Roamer's Roundup

Postscripts From The Earthquake Drill

Last July 30, the entire Metro Manila participated in a simultaneous activity called the Metro Manila Shake Drill, an earthquake drill organized by the Metro Manila Development Authority (MMDA) in coordination with various risk reduction and rescue teams. The aim of this activity was to promote awareness on the possibility of a deadly earthquake with the presence of the West Valley Fault in the eastern part of the metropolis as well to educate the people on what to do if and when this earthquake strikes.

drill at the area of SM Megamall (courtesy of the Inquirer)
(courtesy of AP Photo/Sun Star)
students doing the techniques in case of an earthquake during the drill (courtesy of Metro Manila Today)

Many establishments, groups, as well as the general public,  participated in this activity as they practiced the techniques on what to do when an earthquake hits and witnessed the various simulations like accidents and injuries that would arise from an earthquake, to give an idea on what to do when these incidents occur. 

employees and staff at Batasang Pambansa participated in the drill as well (courtesy of DJ Yap/Inquirer)
Philippine Coast Guard transporting a “victim” to the hospital during the drill (courtesy of Edd Gumban/Philippine Star)
simulation of an accident that could occur as result of an earthquake (courtesy of Interaksyon)
rescue personnel simulating rescue efforts during an earthquake (courtesy of Interaksyon)

From the looks of things, it was a “success,” if that would be the proper term of putting it considering what the activity is about. And this is thanks to the active participation of everyone involved in the drill. Here’s hoping the lessons of this activity would not be lost if and when (which I hope would not happen anytime soon) the earthquake will strike.

(courtesy of Manila Bulletin)
(courtesy of Manila Bulletin)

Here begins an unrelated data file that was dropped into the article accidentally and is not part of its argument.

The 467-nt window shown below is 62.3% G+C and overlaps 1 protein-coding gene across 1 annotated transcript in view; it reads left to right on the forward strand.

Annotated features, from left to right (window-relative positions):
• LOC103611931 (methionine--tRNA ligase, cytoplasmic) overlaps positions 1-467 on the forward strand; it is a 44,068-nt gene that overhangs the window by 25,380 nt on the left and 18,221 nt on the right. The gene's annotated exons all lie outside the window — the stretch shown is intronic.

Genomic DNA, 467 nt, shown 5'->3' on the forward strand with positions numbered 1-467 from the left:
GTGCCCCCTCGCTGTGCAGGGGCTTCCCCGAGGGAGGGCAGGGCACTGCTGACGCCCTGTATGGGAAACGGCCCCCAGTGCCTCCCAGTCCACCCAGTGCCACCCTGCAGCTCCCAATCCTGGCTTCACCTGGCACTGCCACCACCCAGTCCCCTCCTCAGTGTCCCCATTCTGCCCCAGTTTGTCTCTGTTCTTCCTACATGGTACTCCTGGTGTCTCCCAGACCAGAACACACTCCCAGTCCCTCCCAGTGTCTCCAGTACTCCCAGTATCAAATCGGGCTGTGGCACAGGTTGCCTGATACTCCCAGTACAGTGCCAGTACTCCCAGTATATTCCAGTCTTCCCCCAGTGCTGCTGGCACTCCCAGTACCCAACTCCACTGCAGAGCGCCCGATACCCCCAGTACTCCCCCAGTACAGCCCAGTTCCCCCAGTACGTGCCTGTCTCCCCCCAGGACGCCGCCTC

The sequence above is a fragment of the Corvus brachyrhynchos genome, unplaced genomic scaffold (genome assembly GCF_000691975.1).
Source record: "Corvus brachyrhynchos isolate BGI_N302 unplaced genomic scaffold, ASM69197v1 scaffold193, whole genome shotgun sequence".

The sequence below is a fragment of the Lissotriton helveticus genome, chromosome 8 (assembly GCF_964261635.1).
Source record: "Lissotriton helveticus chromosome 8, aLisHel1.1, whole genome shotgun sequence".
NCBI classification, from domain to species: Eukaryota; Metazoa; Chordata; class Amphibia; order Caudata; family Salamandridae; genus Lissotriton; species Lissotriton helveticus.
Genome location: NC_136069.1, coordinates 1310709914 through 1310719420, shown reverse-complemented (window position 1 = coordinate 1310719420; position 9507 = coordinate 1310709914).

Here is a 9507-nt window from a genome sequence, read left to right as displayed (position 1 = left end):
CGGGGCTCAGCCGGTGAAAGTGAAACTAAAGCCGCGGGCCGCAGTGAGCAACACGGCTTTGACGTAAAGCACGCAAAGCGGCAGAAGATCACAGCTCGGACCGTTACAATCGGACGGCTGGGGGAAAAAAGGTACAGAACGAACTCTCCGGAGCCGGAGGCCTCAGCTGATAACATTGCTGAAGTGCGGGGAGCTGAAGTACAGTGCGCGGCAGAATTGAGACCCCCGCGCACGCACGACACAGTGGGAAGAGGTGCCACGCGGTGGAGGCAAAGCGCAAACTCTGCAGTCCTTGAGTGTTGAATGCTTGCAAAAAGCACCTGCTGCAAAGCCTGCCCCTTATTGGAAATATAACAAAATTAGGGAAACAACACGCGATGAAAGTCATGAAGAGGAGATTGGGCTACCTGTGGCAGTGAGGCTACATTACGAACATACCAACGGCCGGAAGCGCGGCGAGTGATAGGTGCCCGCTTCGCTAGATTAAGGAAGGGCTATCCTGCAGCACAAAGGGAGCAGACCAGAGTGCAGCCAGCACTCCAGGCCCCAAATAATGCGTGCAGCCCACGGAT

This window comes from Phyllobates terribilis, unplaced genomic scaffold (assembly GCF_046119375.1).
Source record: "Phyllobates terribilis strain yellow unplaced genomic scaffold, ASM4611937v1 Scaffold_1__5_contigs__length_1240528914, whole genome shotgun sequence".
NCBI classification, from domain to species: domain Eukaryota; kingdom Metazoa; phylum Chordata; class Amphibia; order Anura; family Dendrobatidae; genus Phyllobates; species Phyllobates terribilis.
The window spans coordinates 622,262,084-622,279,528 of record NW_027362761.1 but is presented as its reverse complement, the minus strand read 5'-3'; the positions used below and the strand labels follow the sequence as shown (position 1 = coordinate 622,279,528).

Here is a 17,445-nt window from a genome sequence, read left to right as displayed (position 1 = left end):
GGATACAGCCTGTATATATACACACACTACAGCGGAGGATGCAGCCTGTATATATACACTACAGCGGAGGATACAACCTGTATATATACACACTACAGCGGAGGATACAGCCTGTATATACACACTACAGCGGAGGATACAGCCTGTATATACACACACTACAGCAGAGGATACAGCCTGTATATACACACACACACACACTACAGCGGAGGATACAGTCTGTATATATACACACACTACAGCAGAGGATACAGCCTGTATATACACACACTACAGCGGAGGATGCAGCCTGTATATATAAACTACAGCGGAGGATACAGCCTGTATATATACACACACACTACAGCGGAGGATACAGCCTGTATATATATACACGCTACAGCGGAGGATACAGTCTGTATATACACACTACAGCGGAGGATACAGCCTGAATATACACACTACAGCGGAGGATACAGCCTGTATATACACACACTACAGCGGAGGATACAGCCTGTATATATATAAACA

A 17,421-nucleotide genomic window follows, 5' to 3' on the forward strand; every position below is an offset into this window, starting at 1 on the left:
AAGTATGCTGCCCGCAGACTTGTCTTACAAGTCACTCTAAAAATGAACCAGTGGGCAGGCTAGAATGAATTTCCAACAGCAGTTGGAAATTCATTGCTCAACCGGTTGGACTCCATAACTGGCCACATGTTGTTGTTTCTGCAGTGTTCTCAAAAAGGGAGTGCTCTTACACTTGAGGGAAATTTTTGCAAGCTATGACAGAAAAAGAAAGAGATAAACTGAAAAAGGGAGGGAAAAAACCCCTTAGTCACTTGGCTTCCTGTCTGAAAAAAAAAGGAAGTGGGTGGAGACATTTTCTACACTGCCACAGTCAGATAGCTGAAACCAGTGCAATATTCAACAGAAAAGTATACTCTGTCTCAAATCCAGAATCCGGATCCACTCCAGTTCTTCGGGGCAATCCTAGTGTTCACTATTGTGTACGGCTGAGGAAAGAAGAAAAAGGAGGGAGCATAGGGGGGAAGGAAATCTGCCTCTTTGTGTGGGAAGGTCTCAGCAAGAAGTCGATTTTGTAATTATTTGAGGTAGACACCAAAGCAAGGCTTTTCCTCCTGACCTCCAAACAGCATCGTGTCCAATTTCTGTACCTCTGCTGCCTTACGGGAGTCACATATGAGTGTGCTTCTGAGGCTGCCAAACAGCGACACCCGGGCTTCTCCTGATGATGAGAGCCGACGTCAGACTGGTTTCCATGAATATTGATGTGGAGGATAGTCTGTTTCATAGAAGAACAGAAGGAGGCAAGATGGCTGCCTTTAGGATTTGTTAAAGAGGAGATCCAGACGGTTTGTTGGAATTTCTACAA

We can only hope as well that in the event of such calamity, our disaster management personnel and others would be as prepared and well-coordinated as they have shown in the activity. Let us remember that the occurrence of an earthquake cannot be predicted and there is no time given for prior preparations. We can only hope that the capabilities shown off by the MMDA, emergency and risk reduction personnel are not for show only for the activity.


The earthquake drill itself is just part of a greater campaign that has been raised in recent years to create awareness on the existence of the faultlines in and near the metropolis and how a movement of these fault lines would impact the metropolis as a whole. Most notable among them is the aforementioned West Valley Fault Line which passes through several residences and structures, not to mention those that lie just beside the fault line itself. You can check out the extent of the fault system through this customized Google Map.

The fact that these structures are lying above or just a few meters near the fault line is something that should cause concern. How come these structures were built in the first place when, as far as I know, the fault line was already known to exist is something that baffles me. Or it could be argued that at the time the structures were built, people had no clear idea before how far the fault line goes until the recent studies of the Philippine Institute of Volcanology and Seismology. (PHIVOLCS) But in the end, we can only hope these structures, as well as the structures in the metropolis and surrounding areas are strong enough to withstand the tremors that will be brought by this possible earthquake.

part of the West Valley Fault cuts through Valle Verde villages in Pasig and Quezon City

With the uncertainty of if and when an earthquake would strike, right now, knowledge, preparation, and alertness are the tools we all have to be equipped with to face it. Let us all do our part for disaster readiness.

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